Legal Ethics Opinion #1511

Communication With Adverse Party: Attorney General's Direct
communication With Defendant as to Collection of Costs Assessed
Against Him

You have presented a hypothetical situation in which Lawyer X
represents a client on an appeal in a criminal case from the
trial court (Circuit Court) to the Virginia Court of Appeals. 
The client ultimately loses in the Virginia Court of Appeals, and
the trial court finding is affirmed.  The trial record is
returned to the appropriate Circuit Court.  Consequently, the
Court of Appeals assesses certain costs against the client.  The
Attorney General subsequently communicates in writing with Lawyer
X requesting that the costs be paid.  Lawyer X suggests to the
Attorney General that the Attorney General correspond directly
with the client.  The Attorney General responds that
communication directly with the client from the Attorney General
is barred by DR 7-103(A).  

You have asked the committee to opine whether, under the facts of
the inquiry, it is permissible for the Attorney General to
correspond directly with the client with reference to the
collection of costs assessed against the client by the Virginia
Court of Appeals after the appeal has concluded and the record
has been returned to the trial court.

The appropriate and controlling Disciplinary Rule related to your
inquiry is DR 7-103(A)(1), which states that during the course of
his representation of a client, a lawyer shall not communicate or
cause another to communicate on the subject of the representation
with a party he knows to be represented by a lawyer in that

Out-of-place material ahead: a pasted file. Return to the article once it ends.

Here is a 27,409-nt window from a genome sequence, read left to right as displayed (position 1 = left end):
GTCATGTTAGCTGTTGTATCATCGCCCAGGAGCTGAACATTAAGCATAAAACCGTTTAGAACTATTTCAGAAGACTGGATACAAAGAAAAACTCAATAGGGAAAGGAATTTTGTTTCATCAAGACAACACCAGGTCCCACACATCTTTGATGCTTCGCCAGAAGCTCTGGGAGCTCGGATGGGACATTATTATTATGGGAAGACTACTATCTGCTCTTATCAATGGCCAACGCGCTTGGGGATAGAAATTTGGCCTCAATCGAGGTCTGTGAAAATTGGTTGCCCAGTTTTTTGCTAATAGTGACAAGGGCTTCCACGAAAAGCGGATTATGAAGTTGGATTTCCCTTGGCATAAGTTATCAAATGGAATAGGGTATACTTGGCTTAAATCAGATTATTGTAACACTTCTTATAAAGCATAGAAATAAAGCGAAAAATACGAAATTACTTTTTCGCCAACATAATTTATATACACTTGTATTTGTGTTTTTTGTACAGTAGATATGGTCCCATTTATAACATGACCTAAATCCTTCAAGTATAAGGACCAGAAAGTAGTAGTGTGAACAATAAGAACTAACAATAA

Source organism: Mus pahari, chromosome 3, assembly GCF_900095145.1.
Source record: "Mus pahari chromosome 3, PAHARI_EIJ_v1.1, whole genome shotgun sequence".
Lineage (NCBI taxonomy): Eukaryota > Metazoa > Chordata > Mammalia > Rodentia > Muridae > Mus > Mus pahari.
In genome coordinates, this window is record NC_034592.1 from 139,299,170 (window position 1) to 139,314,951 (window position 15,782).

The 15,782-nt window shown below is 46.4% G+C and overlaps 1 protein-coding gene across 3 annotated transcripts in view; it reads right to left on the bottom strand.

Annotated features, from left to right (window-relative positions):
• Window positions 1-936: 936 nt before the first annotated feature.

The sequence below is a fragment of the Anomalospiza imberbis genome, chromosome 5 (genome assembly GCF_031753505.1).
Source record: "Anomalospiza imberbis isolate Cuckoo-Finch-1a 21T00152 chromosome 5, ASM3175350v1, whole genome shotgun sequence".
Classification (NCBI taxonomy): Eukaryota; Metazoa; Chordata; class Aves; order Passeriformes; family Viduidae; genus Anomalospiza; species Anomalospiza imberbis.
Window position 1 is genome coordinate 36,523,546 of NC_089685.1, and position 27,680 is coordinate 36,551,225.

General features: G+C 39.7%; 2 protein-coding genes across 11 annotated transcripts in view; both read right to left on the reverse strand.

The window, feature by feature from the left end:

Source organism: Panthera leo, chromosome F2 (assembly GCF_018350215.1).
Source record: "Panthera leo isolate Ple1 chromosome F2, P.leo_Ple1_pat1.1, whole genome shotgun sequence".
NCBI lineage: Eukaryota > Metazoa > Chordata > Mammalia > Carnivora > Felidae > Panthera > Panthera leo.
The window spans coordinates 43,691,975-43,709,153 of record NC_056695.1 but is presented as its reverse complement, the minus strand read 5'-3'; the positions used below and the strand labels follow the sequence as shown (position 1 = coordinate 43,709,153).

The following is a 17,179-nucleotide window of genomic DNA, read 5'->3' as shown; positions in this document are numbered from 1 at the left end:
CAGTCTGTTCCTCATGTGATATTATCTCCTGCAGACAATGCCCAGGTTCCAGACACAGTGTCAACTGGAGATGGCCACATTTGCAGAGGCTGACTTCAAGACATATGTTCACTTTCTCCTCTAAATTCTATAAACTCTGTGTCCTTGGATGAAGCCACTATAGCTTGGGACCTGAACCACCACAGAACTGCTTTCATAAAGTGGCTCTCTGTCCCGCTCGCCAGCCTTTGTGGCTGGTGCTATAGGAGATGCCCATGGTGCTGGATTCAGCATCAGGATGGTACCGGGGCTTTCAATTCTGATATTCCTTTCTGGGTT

matter unless he has the prior consent of the lawyer representing
such other party or is authorized by law to do so. 

The committee has previously opined that when an individual had
been a party to a concurrent or prior action to the action in
question, and has or had representation at that time, it would be
improper for an attorney to communicate with that individual on
the subject of that litigation without either the consent of the
prior attorney or authorization by law.  See LEOs #1389, #1409.

The committee recognizes that the facts you present indicate that
the attorney who had earlier represented the defendant
subsequently [orally] consented to the Attorney General's
communication with the client.  The committee believes it would
be better practice for the attorney to provide written notice of
this consent to both the former client and the Attorney General. 
Therefore, the committee opines that it is not improper for the
Attorney General to contact Lawyer X's former client directly
with reference to the collection costs assessed.

Committee Opinion
April 12, 1993